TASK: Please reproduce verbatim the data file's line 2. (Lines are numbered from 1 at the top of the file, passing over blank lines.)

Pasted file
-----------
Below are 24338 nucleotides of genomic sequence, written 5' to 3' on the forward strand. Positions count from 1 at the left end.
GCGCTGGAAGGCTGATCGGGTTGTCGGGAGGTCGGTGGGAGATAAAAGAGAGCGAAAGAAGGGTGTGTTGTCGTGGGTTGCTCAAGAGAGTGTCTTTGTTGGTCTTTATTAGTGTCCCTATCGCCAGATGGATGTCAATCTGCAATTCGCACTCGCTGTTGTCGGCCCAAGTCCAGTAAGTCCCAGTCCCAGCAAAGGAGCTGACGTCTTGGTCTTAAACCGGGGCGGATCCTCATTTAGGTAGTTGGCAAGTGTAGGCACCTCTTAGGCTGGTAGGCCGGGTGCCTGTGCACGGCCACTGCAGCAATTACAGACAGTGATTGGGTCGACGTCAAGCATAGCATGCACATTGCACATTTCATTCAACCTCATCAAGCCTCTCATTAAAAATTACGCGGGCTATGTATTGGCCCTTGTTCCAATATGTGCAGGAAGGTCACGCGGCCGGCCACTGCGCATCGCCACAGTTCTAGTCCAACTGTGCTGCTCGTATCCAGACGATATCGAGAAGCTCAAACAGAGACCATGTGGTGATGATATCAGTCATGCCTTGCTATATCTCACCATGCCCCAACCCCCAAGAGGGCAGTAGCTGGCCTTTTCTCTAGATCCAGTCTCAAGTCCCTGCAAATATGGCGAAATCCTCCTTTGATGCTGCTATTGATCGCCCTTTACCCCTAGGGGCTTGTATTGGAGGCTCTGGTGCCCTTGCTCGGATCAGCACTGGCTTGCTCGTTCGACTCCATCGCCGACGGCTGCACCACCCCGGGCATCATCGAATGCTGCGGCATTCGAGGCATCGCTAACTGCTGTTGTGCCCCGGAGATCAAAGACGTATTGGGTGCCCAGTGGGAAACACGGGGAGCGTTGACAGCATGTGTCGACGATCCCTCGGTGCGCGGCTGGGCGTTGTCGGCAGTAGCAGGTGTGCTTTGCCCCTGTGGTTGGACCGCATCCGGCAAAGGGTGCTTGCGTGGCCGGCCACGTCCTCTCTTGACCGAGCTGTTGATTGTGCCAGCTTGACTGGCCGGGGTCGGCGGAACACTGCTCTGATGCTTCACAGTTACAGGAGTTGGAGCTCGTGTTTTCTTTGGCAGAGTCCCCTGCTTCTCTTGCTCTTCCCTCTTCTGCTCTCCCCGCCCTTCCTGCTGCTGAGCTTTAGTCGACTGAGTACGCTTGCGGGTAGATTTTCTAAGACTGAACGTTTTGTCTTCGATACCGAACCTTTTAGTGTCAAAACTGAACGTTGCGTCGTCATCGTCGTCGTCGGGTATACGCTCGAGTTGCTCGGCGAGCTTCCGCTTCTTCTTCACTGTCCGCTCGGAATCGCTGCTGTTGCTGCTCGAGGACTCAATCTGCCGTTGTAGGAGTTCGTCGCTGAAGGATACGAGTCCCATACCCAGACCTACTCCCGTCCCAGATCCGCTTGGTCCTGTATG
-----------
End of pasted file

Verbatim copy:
GCGCTGGAAGGCTGATCGGGTTGTCGGGAGGTCGGTGGGAGATAAAAGAGAGCGAAAGAAGGGTGTGTTGTCGTGGGTTGCTCAAGAGAGTGTCTTTGTTGGTCTTTATTAGTGTCCCTATCGCCAGATGGATGTCAATCTGCAATTCGCACTCGCTGTTGTCGGCCCAAGTCCAGTAAGTCCCAGTCCCAGCAAAGGAGCTGACGTCTTGGTCTTAAACCGGGGCGGATCCTCATTTAGGTAGTTGGCAAGTGTAGGCACCTCTTAGGCTGGTAGGCCGGGTGCCTGTGCACGGCCACTGCAGCAATTACAGACAGTGATTGGGTCGACGTCAAGCATAGCATGCACATTGCACATTTCATTCAACCTCATCAAGCCTCTCATTAAAAATTACGCGGGCTATGTATTGGCCCTTGTTCCAATATGTGCAGGAAGGTCACGCGGCCGGCCACTGCGCATCGCCACAGTTCTAGTCCAACTGTGCTGCTCGTATCCAGACGATATCGAGAAGCTCAAACAGAGACCATGTGGTGATGATATCAGTCATGCCTTGCTATATCTCACCATGCCCCAACCCCCAAGAGGGCAGTAGCTGGCCTTTTCTCTAGATCCAGTCTCAAGTCCCTGCAAATATGGCGAAATCCTCCTTTGATGCTGCTATTGATCGCCCTTTACCCCTAGGGGCTTGTATTGGAGGCTCTGGTGCCCTTGCTCGGATCAGCACTGGCTTGCTCGTTCGACTCCATCGCCGACGGCTGCACCACCCCGGGCATCATCGAATGCTGCGGCATTCGAGGCATCGCTAACTGCTGTTGTGCCCCGGAGATCAAAGACGTATTGGGTGCCCAGTGGGAAACACGGGGAGCGTTGACAGCATGTGTCGACGATCCCTCGGTGCGCGGCTGGGCGTTGTCGGCAGTAGCAGGTGTGCTTTGCCCCTGTGGTTGGACCGCATCCGGCAAAGGGTGCTTGCGTGGCCGGCCACGTCCTCTCTTGACCGAGCTGTTGATTGTGCCAGCTTGACTGGCCGGGGTCGGCGGAACACTGCTCTGATGCTTCACAGTTACAGGAGTTGGAGCTCGTGTTTTCTTTGGCAGAGTCCCCTGCTTCTCTTGCTCTTCCCTCTTCTGCTCTCCCCGCCCTTCCTGCTGCTGAGCTTTAGTCGACTGAGTACGCTTGCGGGTAGATTTTCTAAGACTGAACGTTTTGTCTTCGATACCGAACCTTTTAGTGTCAAAACTGAACGTTGCGTCGTCATCGTCGTCGTCGGGTATACGCTCGAGTTGCTCGGCGAGCTTCCGCTTCTTCTTCACTGTCCGCTCGGAATCGCTGCTGTTGCTGCTCGAGGACTCAATCTGCCGTTGTAGGAGTTCGTCGCTGAAGGATACGAGTCCCATACCCAGACCTACTCCCGTCCCAGATCCGCTTGGTCCTGTATG